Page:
Let's talk edging

alabamanicole(7b)August 22, 2011

Fall is fast approaching and I still haven't made all the decisions I need to make and planned out my landscaping going in soon. I may ask for some ideas for plants for specific niches, but right now I am stumped on edging.

Ideally, I'd like an affordable, permanent(ish) edging which effectively blocking both roots and creepers AND is mowable. I am trying to to create a huge maintenance nightmare edging everything because the reality is that I won't. :)

It's a tall order. Concrete curbing is the only material that seems to suit the bill, but *way* out of my price range. I have literally hundreds of feet to do.

I have pondered plants as edging, but I am leery. Anything robust enough to crowd out my yard mixture of violets, creeping charlie and strawberries might be a problem before long. (And I do have a little grass, otherwise I'd never have to mow.) I have some sort of dwarf mondo grass growing in my yard and doing well in both the full bore sun southern exposure and also on the northern side which is mostly shade. I don't really care if it takes over the yard but I'd rather not have it become a weed in the landscape beds.

Any other thoughts for edging, plants or otherwise?

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rhizo_1 (North AL) zone 7

Mondo (Ophiopogon japonicus) WILL become a nuisance in your lawn and in your beds. It forms a turf, spreading pretty aggressively with its stoloniferous and rhizomatous growth habit.

    Bookmark   August 22, 2011 at 10:09PM
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If I had the money I would replace my cross-tie edgings with that sheet metal stuff ,Iron cold roll steel or whatever it is,not sure what the cost would be, less if it's a DYI thing I'm sure.It seems to be easier to mow around and weed eating would be better I think. Like you I decided to make my small lawn even smaller with the additions of raised beds( mine are in the middle of the yard instead of bordering the property(bad idea ,lots of weed eating( nothing to do with dining).Two of my beds are made of used power poles. placed tastefully diagonally in the middle of the side yard ( my wife's idea) . They present a real mowing challenge for the aged mower such as I.

    Bookmark   August 23, 2011 at 12:18PM
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I hear you, gruber. The metal is on my short list (about $3/ linear foot), as is the composite edging. Installing is a lot of labor but its very long lasting.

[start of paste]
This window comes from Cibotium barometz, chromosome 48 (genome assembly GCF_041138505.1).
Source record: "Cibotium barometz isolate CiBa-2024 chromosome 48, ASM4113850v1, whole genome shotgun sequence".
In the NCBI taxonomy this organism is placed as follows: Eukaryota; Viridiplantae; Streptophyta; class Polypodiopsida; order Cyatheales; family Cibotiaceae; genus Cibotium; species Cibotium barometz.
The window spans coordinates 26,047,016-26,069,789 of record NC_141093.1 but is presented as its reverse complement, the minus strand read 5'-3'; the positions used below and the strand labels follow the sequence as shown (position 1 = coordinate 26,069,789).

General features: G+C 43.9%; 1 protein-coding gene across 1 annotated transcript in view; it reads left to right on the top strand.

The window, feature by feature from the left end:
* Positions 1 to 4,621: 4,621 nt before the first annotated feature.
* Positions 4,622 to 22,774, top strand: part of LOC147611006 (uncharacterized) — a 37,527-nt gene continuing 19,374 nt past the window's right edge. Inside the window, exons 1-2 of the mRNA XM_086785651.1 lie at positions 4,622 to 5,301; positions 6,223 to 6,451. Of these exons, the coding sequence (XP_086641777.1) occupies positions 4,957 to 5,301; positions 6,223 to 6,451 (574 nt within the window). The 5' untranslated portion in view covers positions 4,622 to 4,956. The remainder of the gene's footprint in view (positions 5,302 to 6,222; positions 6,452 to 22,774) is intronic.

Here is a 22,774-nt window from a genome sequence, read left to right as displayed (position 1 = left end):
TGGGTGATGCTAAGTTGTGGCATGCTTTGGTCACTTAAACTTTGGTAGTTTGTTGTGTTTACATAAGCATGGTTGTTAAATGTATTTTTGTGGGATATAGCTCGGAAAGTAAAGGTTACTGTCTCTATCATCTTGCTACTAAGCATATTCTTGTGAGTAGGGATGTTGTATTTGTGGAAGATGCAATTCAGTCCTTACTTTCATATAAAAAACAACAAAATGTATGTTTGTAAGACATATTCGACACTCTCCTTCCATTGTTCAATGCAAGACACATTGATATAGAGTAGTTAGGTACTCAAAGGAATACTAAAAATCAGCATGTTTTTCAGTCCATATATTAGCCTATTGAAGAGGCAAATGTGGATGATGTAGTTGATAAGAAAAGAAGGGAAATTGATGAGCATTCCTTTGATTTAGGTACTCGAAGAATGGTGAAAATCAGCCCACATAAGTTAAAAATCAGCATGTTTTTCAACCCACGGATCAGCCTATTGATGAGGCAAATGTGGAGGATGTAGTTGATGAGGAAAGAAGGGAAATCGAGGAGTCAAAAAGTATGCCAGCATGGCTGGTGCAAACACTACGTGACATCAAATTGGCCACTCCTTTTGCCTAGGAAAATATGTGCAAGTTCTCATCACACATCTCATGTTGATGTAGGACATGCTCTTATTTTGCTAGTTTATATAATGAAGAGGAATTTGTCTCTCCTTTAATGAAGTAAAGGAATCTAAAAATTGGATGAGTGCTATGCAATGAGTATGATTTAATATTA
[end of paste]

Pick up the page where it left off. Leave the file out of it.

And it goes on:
But the reality is I'm not going to weed whack. After I'm done mowing a large and already difficult yard, it just doesn't happen. So at $3/ft I'm creating more work I won't do - mowing is much easier than weed whacking. Hence the desire for a mowable edge.

    Bookmark   August 23, 2011 at 1:12PM
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Bamatufa(7 - Trussville, AL)

Consider DIY hyper-tufa.Hence my user name.It does require work but not all that expensive. At the right height,you can run your mower right over it.

    Bookmark   August 23, 2011 at 7:20PM
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bamatufa, that material never even occurred to me. I vaguely know what it is but haven't ever tried it. How is it at preventing creepers getting through the cracks? Can it be mortared to reduce this?

I found one GW link where someone had dug a shallow trench, filled it with the concrete mix and laid stones on top. Sounds pricey but effective -- mowable and relatively impervious to stuff growing in it. It won't stop anything from getting over or going real deep to get under, but no edging will. It also looked pretty good... but she only managed about 15' a day; might be a lifetime project at that rate. It might not work for me to do a trench, though since my lot is so steeply sloped.

    Bookmark   August 23, 2011 at 9:40PM
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Well let's face it, whatever you use (unless it is recycled something or other) is going to cost some bucks and as I have experienced is going to be labor intensive . So maybe you could just define the edges of your beds with a tiller or edging tool ect. and then go into weed combat mode mounted on your mower and armed with a pump up sprayer locked and loaded with roundup or other herbicide.

    Bookmark   August 23, 2011 at 10:09PM
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You make perfect sense.

I use an inexpensive gas edger to draw my "line in the sand" each spring, then use an herbicide to maintain that 8-inch "dead zone" between my St. Augustine lawn and my flower beds.

It isn't that unsightly, and saves me from towing around a "weed-eater" every two weeks, which would require regular visits to my chiropractor.


    Bookmark   August 23, 2011 at 10:42PM
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Bamatufa(7 - Trussville, AL)

The blocks were poured continuous and the gaps added afterwards and does not penetrate through the concrete.Hyper tufa sets up slow and allows you time to work and shape it. However, Nelson has the best idea and looks very attractive when done right. A pump sprayer and herbicide concentrate from a true hardware store or co-op would make it very economical verses what you would pay at the big box stores.

    Bookmark   August 24, 2011 at 12:38PM
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Hey Tufa! I am so glad that you mentioned that material and technique .I have been thinking about doing some cement sculpting for my yard,nothing as extensive as edging.I have a stacked stone sculpture,which my tomcat FAT BOB loves to knock the head off of,this may be the answer to that problem.Bird baths would also be an interesting project.